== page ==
I have a cynical corollary on Moore's law as commonly understood to predict rapid, evolutionary, change in microprocessors. It goes like this: "in computing, as elsewhere, expertise decays in the presence of technical change, leaving only out-dated reflexes and organizational position in its place."
I've worked, for example, for a client who runs a Sun 6800 that's been partitioned to form three smaller machines - and each time I point out that a set of four 3800s would have saved him nearly $600,000 while giving him more redundancy, more processors, more RAM, and more disk per "virtual" machine, he gets less and less likely to call me again.
What's going on with him is a failure to adapt to technology change. That Sun 6800 was a pretty good deal when he bought it, but its real value lies in its ability to bring 24 processors and 128GB of memory to bear on a single job like business intelligence processing or job schedule optimization. Since he doesn't have jobs needing the resources the machine offers, he should have bought four 3800s -but he didn't. Instead, he overpaid by about $600,000 in order to be able to continue doing what he knows is right - even though the numbers don't support him and the combination of cost and technology to which his certainties apply have been out-dated for 30 years.
Partitioning is my favorite example of this kind of thing because it's so clearly a hallmark of one particular technology sub-culture - but it's not by any means the most egregious.
Back in the 1920s, accounting technologies were undergoing rapid change as electro-mechanical tabulators replaced hundreds of thousands of clerks in repetitive functions like payroll processing, journal entry, and billing. Those machines worked by sorting through, and counting, card decks according to the information encoded on them - and organizations struggled to develop the structures and procedures needed to use and control these new "data processing" technologies.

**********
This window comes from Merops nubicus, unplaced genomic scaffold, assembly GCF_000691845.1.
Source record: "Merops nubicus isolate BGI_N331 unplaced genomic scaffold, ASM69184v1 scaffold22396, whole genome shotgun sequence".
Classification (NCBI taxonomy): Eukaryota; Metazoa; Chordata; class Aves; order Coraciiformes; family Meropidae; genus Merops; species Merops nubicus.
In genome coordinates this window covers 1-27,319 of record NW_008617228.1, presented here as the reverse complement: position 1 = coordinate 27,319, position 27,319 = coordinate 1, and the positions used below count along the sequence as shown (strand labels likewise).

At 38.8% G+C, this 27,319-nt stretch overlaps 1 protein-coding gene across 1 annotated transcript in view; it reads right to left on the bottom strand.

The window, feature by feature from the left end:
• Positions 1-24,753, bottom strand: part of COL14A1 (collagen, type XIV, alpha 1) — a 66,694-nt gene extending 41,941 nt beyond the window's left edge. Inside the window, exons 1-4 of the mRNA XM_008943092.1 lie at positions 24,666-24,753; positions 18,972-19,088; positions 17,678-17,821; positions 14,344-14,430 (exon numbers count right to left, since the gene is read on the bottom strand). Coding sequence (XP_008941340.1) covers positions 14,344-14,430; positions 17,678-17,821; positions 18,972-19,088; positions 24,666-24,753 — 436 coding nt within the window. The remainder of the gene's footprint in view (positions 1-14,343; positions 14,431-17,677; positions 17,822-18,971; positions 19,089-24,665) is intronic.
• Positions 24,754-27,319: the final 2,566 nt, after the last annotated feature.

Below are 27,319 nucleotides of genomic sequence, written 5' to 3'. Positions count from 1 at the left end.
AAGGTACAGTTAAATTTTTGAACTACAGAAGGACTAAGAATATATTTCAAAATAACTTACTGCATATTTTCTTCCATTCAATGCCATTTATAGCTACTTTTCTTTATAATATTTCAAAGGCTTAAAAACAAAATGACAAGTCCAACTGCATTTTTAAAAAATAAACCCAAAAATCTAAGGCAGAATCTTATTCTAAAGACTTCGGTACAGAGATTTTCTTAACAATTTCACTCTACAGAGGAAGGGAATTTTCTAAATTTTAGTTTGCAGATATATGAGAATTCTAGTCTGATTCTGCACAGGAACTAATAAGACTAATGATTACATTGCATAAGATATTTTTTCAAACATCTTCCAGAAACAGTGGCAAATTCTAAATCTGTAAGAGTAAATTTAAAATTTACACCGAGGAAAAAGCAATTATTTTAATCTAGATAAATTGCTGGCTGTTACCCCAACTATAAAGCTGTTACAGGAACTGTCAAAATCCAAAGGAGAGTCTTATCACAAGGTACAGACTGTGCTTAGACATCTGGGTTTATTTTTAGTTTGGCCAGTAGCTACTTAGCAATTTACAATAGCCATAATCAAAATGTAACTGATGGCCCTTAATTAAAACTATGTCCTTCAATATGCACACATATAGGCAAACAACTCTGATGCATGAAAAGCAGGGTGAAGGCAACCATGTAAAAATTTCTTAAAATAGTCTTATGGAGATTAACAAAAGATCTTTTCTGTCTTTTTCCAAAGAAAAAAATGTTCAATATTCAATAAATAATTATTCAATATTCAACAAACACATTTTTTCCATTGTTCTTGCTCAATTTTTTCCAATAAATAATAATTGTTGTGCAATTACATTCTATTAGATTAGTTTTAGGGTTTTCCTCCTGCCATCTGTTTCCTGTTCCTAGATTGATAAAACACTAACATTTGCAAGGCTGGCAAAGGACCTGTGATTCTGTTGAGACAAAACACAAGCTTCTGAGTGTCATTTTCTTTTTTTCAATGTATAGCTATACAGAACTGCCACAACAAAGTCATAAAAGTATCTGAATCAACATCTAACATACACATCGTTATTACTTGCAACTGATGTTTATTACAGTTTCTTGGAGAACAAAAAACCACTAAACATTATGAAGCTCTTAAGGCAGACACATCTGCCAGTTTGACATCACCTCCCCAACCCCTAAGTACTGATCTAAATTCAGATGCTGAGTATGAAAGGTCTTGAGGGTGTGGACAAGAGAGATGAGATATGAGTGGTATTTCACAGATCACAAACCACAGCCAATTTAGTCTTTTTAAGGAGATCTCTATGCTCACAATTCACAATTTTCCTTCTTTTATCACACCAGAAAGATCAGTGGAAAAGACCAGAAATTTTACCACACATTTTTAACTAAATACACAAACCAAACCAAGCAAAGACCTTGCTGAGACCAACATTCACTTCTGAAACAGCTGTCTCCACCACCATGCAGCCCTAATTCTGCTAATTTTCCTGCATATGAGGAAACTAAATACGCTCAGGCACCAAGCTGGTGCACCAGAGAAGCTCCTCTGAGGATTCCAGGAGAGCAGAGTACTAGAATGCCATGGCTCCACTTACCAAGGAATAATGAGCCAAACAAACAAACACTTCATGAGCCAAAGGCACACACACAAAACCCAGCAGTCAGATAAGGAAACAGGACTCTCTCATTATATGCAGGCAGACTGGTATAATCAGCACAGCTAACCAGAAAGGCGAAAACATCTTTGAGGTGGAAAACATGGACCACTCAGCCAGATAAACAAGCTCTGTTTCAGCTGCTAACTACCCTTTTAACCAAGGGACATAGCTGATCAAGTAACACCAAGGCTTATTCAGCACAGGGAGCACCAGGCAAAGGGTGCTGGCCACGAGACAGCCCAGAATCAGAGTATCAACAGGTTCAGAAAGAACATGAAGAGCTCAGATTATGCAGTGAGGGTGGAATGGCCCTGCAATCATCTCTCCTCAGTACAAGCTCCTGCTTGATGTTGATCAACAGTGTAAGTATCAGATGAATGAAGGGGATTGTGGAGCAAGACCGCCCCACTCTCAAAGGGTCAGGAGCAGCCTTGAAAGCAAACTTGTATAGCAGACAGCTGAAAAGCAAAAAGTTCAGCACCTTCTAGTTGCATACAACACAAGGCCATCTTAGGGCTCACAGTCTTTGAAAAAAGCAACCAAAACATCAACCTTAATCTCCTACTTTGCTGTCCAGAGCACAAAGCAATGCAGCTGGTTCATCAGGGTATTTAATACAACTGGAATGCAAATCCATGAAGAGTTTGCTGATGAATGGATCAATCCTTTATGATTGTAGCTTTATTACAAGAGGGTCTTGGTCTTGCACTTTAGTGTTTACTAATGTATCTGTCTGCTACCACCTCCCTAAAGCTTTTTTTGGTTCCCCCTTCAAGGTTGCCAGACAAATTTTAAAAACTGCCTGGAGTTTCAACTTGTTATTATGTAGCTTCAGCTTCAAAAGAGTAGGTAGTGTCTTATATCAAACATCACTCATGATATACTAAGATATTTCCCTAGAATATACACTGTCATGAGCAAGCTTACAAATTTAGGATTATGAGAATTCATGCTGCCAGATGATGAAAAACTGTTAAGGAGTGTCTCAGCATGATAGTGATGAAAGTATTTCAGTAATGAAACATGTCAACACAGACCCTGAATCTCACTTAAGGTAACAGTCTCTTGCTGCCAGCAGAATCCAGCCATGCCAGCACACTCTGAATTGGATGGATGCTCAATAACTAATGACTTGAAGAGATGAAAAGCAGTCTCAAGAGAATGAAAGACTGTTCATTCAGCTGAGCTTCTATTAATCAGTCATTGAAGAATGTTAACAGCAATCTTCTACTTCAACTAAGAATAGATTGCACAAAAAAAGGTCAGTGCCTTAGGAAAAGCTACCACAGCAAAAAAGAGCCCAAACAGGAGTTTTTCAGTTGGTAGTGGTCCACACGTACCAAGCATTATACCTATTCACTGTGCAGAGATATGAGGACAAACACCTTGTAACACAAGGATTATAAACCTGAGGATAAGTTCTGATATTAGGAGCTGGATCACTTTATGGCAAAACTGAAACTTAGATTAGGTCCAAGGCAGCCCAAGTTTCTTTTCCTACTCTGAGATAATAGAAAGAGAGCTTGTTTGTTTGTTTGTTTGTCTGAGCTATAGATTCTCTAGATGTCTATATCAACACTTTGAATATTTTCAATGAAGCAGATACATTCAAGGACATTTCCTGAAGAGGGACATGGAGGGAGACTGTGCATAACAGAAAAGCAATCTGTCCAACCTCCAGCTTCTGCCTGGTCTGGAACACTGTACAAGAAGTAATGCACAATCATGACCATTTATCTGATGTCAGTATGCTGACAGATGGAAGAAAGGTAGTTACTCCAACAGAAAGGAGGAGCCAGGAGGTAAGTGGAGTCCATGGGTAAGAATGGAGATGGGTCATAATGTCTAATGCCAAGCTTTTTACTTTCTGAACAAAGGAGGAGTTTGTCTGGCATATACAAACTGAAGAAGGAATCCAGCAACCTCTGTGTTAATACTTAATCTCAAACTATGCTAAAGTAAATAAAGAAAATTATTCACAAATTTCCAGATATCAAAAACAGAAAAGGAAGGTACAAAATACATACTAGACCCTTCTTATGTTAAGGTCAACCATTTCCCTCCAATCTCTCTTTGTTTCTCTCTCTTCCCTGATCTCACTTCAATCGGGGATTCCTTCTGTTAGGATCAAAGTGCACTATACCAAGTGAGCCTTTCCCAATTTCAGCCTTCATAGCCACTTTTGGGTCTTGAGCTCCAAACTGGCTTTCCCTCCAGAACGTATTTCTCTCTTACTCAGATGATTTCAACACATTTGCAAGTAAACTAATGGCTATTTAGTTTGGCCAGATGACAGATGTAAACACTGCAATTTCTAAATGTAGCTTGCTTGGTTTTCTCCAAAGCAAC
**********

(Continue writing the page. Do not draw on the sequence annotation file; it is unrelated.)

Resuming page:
(For a fascinating look at the frenzy of change in this industry during the twenties and thirties, see: James W. Cortada, Before the Computer: IBM, NCR, Burroughs, Remington Rand and the Industry they created, 1865-1956, (Princeton University Press, Princeton NJ, 1993) )
Data processing became "automatic data processing" when advances in the thirties made it possible to "automatically" link the output of one batch job to both the control set up and input for the next. Flowmatic, developed for the US Navy in the forties and early fifties by Grace Hopper, codifed that control process - and gave rise to COBOL when IBM, among others, eventually used public funding for that project to force an open specification.
Look at the typical mainframe organization and you'll see we've carried most of that forward - from the reporting relationships and the role of data processing within the organization, to JCL and the use of job sequence to achieve application integration, the lessons from the twenties and thirties are practically hardwired into the people managing that technology.
We're seeing that same mental ossification happening again today. The traumas of the nineties technical and organizational adaptation to Microsoft's client-server architecture have produced its own crop of absolute certainties that are now being applied, willy-nilly, to Linux and other Unix implementations. Everywhere I go, I now find myself talking to Linux experts -but most of them are doing what they learnt to do ten years ago: happily demonstrating their NT expertise by installing rackmounts of Linux "servers" as a kind second-rate Windows clone.
Worse, they're generally not at all interested in learning about Unix. As a group they want specific how to information, because they already know exactly what to do and the absolute rightness of that knowledge is beyond question.
That's really where Murphy's corollary about the decay products of rapid technical change being stupidity and position, comes from: it's not that these people don't bring genuine expertise to their work, it's that most of what they do so well is unnecessary and inappropriate.